The frame sequential circuit, also illustrated in FIG- URE 3C, will now be considered. In addition to the signals above defined, the following signals appear in the circuit:

FS (reset) Reset pulse for frame sequential circuit 4 Signal from word sequential circuit indicat ing its lock-in mode Y tepping pulse to word sequential circuit As noted above in the discussions of FIGURE l, the frame sequential circuit has four modes or states vof operation. These four modes are set by the conditions o f two Hip-flop circuits 169 and 171. Recalling that a Q output obtains when a 1 is stored in a flip-flop and that the 'Q obtains when a 0 is stored therein, the ip-flop conditions corresponding to each mode and the manner in are set to their respective 1 states.

14 which the states progress with successive hit or miss signals may be represented as follows:

In the search mode, for example, hip-flop 169 is in its reset or 0 state and flip-flop 171 is in its set or 1 state; whereas in the pro'bationary test mode Aboth flip-flops 169 and 171 are in .their reset or 0 states. The manner in which the states progress is also illustrated. Thus, if the frame sequential circuit is in its 01 or search mode, it will advance vto its 11 or acquisition test mode if the next occurring signal is a hit signal, but will remain in the 0l or search mode if the next occurring signal is a miss signal. Similarly, if the circuit is in its 00 (probationary test mode) state, it will advance to its 10 (look-in mode) state if the next signal is .a hit signal, or return to the 01 (search mode) if the next signal is a miss signal.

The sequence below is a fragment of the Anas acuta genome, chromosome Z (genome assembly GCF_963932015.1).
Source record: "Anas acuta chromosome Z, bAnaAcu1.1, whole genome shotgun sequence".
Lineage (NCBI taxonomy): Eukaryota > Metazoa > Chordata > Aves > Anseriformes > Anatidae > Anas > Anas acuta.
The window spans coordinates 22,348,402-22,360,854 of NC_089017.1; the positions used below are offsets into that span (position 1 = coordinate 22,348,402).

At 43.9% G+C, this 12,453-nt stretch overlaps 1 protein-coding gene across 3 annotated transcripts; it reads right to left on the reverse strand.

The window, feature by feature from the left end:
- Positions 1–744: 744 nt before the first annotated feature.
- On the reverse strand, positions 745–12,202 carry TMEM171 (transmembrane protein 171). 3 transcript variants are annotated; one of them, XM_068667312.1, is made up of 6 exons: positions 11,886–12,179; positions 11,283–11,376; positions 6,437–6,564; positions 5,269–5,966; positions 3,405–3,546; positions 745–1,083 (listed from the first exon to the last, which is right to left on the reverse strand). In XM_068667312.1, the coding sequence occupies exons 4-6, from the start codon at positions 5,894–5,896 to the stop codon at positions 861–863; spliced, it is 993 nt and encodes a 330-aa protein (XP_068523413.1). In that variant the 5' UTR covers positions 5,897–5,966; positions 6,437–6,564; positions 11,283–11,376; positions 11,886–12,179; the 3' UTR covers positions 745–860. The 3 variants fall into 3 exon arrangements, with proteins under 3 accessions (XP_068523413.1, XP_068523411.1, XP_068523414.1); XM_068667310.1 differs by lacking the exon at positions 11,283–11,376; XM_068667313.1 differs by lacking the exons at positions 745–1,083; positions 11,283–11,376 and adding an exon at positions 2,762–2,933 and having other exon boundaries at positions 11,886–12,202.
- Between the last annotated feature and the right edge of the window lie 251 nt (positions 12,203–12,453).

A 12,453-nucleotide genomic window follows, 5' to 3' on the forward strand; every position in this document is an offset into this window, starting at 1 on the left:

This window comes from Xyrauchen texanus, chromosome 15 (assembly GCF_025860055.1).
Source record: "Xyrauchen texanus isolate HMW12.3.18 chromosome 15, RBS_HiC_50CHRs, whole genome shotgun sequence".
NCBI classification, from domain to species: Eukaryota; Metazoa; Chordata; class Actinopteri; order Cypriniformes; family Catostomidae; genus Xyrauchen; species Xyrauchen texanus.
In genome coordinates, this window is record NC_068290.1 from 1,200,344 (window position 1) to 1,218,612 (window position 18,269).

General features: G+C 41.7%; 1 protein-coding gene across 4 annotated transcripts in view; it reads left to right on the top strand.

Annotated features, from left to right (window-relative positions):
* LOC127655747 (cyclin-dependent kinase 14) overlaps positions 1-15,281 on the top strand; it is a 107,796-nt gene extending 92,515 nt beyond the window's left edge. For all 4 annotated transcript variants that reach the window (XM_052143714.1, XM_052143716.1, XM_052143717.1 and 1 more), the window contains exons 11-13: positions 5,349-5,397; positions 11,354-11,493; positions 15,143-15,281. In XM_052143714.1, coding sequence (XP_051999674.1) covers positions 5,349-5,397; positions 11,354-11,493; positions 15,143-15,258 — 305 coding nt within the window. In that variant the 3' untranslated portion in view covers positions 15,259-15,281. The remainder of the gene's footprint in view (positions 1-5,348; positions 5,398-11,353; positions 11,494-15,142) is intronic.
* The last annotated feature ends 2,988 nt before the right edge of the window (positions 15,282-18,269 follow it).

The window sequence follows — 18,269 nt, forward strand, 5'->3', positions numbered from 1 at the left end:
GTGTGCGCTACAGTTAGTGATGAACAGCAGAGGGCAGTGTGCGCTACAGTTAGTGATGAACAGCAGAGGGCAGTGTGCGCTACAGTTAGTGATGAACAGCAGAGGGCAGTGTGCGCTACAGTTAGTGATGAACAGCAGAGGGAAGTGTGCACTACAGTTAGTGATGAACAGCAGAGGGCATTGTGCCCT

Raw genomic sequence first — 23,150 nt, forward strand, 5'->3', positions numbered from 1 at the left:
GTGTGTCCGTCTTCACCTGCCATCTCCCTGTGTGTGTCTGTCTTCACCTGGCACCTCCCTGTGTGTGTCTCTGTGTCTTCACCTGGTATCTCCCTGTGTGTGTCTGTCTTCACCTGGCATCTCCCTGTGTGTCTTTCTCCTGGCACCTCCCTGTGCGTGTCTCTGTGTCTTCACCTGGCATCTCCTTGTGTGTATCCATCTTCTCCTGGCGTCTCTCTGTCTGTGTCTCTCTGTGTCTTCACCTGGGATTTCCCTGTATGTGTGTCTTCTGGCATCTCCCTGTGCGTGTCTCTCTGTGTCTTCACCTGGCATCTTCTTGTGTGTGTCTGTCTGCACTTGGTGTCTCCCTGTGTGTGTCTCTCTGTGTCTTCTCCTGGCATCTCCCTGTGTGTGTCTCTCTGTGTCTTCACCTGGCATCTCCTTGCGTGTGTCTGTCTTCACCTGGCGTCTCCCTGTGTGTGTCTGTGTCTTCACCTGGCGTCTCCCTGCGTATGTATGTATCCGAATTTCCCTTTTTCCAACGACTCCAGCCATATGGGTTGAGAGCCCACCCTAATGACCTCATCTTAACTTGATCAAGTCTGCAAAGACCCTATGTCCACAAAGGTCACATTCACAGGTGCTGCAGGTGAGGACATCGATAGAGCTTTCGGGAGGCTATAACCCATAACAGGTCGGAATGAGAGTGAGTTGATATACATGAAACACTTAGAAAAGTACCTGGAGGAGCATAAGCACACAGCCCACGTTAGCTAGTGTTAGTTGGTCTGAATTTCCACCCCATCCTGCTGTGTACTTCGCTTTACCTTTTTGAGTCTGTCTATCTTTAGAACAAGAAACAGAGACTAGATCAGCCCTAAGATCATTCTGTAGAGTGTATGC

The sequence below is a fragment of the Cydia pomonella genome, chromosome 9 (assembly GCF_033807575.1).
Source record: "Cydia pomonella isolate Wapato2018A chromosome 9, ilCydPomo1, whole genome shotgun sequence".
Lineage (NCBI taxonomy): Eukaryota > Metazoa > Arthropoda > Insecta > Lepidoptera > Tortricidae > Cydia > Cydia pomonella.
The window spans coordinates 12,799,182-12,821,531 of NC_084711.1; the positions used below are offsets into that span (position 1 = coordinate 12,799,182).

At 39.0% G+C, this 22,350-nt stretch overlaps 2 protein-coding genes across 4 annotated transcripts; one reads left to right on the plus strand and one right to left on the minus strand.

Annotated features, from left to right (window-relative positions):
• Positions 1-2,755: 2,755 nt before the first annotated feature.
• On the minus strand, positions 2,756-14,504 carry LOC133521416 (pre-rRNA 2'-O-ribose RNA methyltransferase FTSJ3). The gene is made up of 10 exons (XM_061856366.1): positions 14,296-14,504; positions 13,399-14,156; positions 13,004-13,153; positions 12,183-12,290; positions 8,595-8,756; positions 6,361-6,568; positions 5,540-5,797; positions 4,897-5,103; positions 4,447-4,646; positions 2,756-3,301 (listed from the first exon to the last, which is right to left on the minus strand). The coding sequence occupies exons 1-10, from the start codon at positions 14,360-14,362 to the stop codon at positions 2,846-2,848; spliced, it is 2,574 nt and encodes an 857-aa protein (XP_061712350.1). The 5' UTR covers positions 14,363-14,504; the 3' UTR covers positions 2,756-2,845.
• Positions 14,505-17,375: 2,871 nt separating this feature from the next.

Returning to the logic diagram (FIGURE 3C) the gating action in each mode will be considered. In the Search mode incoming Sf signals have no eiect since they are blocked yby an AND circuit 173 having a low B-i-D input. Assuming for lthe present that the signal is high, and knowing that the A-l-C signal is also high, incoming miss signals Mf pass through an AND gate 175 to the I input of flip-flop 171. These miss signals attempt to set flip-flop '171' to the 1 or Q state but since it is already so set, they have no eifect. On the other hand, a hit signal Wf passes directly through 4an AND .gate 177 and sets iiip-op 169 to its l state thereby advancing -t-he sequential circuit to its 11 state or acquisition test mode. ,In this and all the succeeding modes, the signal Si will always occur simultaneously with either Mf or Wf. In the acquisition test rnode both flip-flops 169 land 171 Thereafter i-f a hit signal is received it 'has no direct effect but theaccompany ing Sf signal passes through AND gate 173 and resets flip-op 171 placing it in its 0 state. The sequential circuit is then in its 10 or lock-in mode. On the other hand, if a miss signal M occurs when the circuit is in its -acquisition test mode, it passes through an OR gate 178 and resets IHip-flop 169 -to its 0 state. As before, Sf causes flip-op 171 to also be reset. Both flip-flops in this case are in their 0 states and the circuit is brought to the probationary test mode. When the circuit is in its lock-in or 10 mode a miss signal Mf again passes through OR gate 178 resetting Hip-Hop 169 producing the 00 or probationary test mode; whereas -additional hit signals Wr merely attempt to set flip-Hop 169 which is already set and the circuit remains in the lock-in or 10 mode.V In the probationary test or 00 mode, a miss signal sets flip-op 171 returning the circuit to the ,search or 01 lmode through AND gate 175, whereas a Ihit signal setsiip-iiop 169 mode.